The FBI has entered the probe of Assisi Inc., the nonprofit shelter for battered women in Prince George's County already under scrutiny by county officials for its handling of a $111,000 federal grant.

The federal probe centers on allegatins that Assisi officials failed to pay U.S. and state taxes for the shelter, using the money instead for inappropriate purposes such as salaries and personal expenses, sources said.

FBI officials would not confirm the existence of the federal inquiry, but the sources said it has been under way for two months.

The FBI's probe parallels a similiar examination of Assisi by the Prince George's County government, which is responsible for administering the federal funds used to operate the shelter near Upper Marlboro.

The county is examining Assisi's alleged failure to return employe withholding taxes to the government, offer many of the social services and programs for which it received federal funding and account for money collected and used.

While the probe is proceeding, the county has held up further payments to Assisi of the $111,000 grant under the Comprehensive Employment and Training Act (CETA), a federal manpower program. The shelter already has been paid about $48,000 of the grant.

Assisi also supports itself through private donations and about $15,000 in grants from philanthropic organizations.

Located on 68 acres of rolling countryside, Assisi is the county's only home for battered women. Since it began 21 months ago, the shelter has been run by Elizabeth Fischer, who has said she came to Washington several years ago as a destitute woman from her home in North Carolina.

Fischer was unavailable yesterday for comment on the FBI probe but said recently that the shelter was "having growing pains. We're going from a volunteer organization to a funded organization. We've been playing catch-up with the books."

In addition to Fischer, the shelter gets its overall policy direction from a board of directors that includes some of the most prominent politicians and civic leaders in the county.

William E. Knight, a lawyer who is vice chairman of Assisi's board, said yesterday that any discrepancies in the organization's finances were inadvertent. "When they check the records, it's not a pretty sight from an accounting standpoint, but there was no criminal conduct or intent," he said.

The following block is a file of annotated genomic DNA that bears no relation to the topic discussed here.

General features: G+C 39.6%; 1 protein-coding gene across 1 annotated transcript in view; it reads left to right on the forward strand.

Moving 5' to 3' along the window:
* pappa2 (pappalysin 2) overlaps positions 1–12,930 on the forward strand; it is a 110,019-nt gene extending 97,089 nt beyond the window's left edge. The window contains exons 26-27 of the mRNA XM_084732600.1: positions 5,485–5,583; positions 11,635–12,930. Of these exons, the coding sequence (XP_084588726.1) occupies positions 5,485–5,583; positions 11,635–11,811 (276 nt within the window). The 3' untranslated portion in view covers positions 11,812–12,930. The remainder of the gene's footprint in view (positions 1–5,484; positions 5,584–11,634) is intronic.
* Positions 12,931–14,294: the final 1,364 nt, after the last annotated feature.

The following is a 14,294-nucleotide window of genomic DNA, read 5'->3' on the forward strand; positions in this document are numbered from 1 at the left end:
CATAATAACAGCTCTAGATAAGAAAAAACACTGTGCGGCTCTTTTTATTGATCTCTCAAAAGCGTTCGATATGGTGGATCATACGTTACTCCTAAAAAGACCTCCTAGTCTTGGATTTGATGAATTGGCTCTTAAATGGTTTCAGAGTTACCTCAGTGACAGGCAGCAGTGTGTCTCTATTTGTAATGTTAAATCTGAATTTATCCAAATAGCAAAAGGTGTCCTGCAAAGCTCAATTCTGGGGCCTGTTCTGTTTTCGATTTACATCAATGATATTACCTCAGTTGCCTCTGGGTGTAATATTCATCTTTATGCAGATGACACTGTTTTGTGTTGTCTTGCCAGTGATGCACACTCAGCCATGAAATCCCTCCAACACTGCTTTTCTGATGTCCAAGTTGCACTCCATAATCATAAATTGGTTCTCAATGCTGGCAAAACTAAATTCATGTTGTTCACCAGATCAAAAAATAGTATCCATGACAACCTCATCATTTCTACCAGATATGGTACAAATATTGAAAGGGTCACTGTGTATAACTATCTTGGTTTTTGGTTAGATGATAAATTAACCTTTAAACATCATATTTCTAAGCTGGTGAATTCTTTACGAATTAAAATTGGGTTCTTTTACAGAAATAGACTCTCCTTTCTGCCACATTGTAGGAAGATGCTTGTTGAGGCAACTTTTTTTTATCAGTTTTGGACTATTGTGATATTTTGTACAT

Board Chairman Liane Gonzales reacted angrily yesterday to reports of the FBI investigation. "As far as I'm concerned that's all rumors. It's really great to report rumors," she said.

Although FBI officials will not discuss the matter, the agency apparently began looking into Assisi's financial affairs after several employes asserted that the shelter's accounting books were being kept improperly, and that several thousand dollars in payroll taxes were not being paid despite the withholding of moneys from employe paychecks.

Fischer has said the charges were fabrications by disgruntled employes. She attributes the condition of the Assisi books to inexperienced bookkeeping.

Since the allegations first surfaced a few months ago, the FBI has contacted several persons connected with Assisi, The Washington Post has learned.

Several employes also have contacted county officials with claims that Assisi, despite receiving the federal and other grants, is not offering many services that it claims to offer.In particular, they say it does not offer a 24-hour hot line, regular therapy for children or battered women, programs for chronic abusers, and 11 auxiliary shelters, which Fischer has publicity said exist at Assisi.

Employes and former residents have also said that residents frequently must pay for their food and shelter and that donations of furniture and clothing made to the shelter have at times been taken by staff members for personal use, sources said.